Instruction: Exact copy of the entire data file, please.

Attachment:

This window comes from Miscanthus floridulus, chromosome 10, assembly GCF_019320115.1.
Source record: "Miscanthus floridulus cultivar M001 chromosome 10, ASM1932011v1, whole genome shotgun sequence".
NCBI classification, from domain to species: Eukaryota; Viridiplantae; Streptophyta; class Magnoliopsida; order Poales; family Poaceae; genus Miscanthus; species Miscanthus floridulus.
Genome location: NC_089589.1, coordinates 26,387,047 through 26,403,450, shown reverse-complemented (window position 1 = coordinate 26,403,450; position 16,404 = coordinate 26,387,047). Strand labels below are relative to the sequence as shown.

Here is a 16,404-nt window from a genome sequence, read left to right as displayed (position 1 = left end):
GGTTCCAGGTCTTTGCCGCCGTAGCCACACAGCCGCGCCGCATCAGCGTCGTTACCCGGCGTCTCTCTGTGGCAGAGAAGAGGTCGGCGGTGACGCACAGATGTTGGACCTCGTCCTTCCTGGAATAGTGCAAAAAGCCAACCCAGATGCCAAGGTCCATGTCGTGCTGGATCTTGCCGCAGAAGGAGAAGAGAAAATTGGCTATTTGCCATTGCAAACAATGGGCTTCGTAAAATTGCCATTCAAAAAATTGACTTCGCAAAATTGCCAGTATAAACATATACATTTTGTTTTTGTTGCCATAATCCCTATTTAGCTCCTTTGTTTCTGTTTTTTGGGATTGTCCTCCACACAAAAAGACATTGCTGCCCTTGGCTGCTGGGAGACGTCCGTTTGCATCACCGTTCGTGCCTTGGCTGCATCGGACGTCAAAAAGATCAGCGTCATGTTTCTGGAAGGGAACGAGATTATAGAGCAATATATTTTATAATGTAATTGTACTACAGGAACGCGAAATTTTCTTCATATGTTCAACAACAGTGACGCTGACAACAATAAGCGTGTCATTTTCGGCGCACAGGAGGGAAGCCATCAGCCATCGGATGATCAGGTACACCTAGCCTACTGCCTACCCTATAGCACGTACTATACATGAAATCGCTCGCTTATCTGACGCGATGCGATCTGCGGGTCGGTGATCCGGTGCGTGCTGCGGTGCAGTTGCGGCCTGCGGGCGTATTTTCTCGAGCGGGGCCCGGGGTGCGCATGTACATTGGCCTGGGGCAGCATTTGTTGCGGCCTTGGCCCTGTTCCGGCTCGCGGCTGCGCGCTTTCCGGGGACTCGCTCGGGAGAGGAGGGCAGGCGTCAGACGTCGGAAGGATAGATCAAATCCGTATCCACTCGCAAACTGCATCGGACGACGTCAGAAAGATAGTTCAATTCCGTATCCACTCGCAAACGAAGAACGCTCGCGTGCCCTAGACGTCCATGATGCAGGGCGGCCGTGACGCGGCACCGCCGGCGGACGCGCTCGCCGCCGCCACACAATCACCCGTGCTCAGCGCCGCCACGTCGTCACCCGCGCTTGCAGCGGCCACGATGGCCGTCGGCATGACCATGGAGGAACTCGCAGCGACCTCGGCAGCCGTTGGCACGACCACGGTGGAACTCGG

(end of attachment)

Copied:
This window comes from Miscanthus floridulus, chromosome 10, assembly GCF_019320115.1.
Source record: "Miscanthus floridulus cultivar M001 chromosome 10, ASM1932011v1, whole genome shotgun sequence".
NCBI classification, from domain to species: Eukaryota; Viridiplantae; Streptophyta; class Magnoliopsida; order Poales; family Poaceae; genus Miscanthus; species Miscanthus floridulus.
Genome location: NC_089589.1, coordinates 26,387,047 through 26,403,450, shown reverse-complemented (window position 1 = coordinate 26,403,450; position 16,404 = coordinate 26,387,047). Strand labels below are relative to the sequence as shown.

Here is a 16,404-nt window from a genome sequence, read left to right as displayed (position 1 = left end):
GGTTCCAGGTCTTTGCCGCCGTAGCCACACAGCCGCGCCGCATCAGCGTCGTTACCCGGCGTCTCTCTGTGGCAGAGAAGAGGTCGGCGGTGACGCACAGATGTTGGACCTCGTCCTTCCTGGAATAGTGCAAAAAGCCAACCCAGATGCCAAGGTCCATGTCGTGCTGGATCTTGCCGCAGAAGGAGAAGAGAAAATTGGCTATTTGCCATTGCAAACAATGGGCTTCGTAAAATTGCCATTCAAAAAATTGACTTCGCAAAATTGCCAGTATAAACATATACATTTTGTTTTTGTTGCCATAATCCCTATTTAGCTCCTTTGTTTCTGTTTTTTGGGATTGTCCTCCACACAAAAAGACATTGCTGCCCTTGGCTGCTGGGAGACGTCCGTTTGCATCACCGTTCGTGCCTTGGCTGCATCGGACGTCAAAAAGATCAGCGTCATGTTTCTGGAAGGGAACGAGATTATAGAGCAATATATTTTATAATGTAATTGTACTACAGGAACGCGAAATTTTCTTCATATGTTCAACAACAGTGACGCTGACAACAATAAGCGTGTCATTTTCGGCGCACAGGAGGGAAGCCATCAGCCATCGGATGATCAGGTACACCTAGCCTACTGCCTACCCTATAGCACGTACTATACATGAAATCGCTCGCTTATCTGACGCGATGCGATCTGCGGGTCGGTGATCCGGTGCGTGCTGCGGTGCAGTTGCGGCCTGCGGGCGTATTTTCTCGAGCGGGGCCCGGGGTGCGCATGTACATTGGCCTGGGGCAGCATTTGTTGCGGCCTTGGCCCTGTTCCGGCTCGCGGCTGCGCGCTTTCCGGGGACTCGCTCGGGAGAGGAGGGCAGGCGTCAGACGTCGGAAGGATAGATCAAATCCGTATCCACTCGCAAACTGCATCGGACGACGTCAGAAAGATAGTTCAATTCCGTATCCACTCGCAAACGAAGAACGCTCGCGTGCCCTAGACGTCCATGATGCAGGGCGGCCGTGACGCGGCACCGCCGGCGGACGCGCTCGCCGCCGCCACACAATCACCCGTGCTCAGCGCCGCCACGTCGTCACCCGCGCTTGCAGCGGCCACGATGGCCGTCGGCATGACCATGGAGGAACTCGCAGCGACCTCGGCAGCCGTTGGCACGACCACGGTGGAACTCGG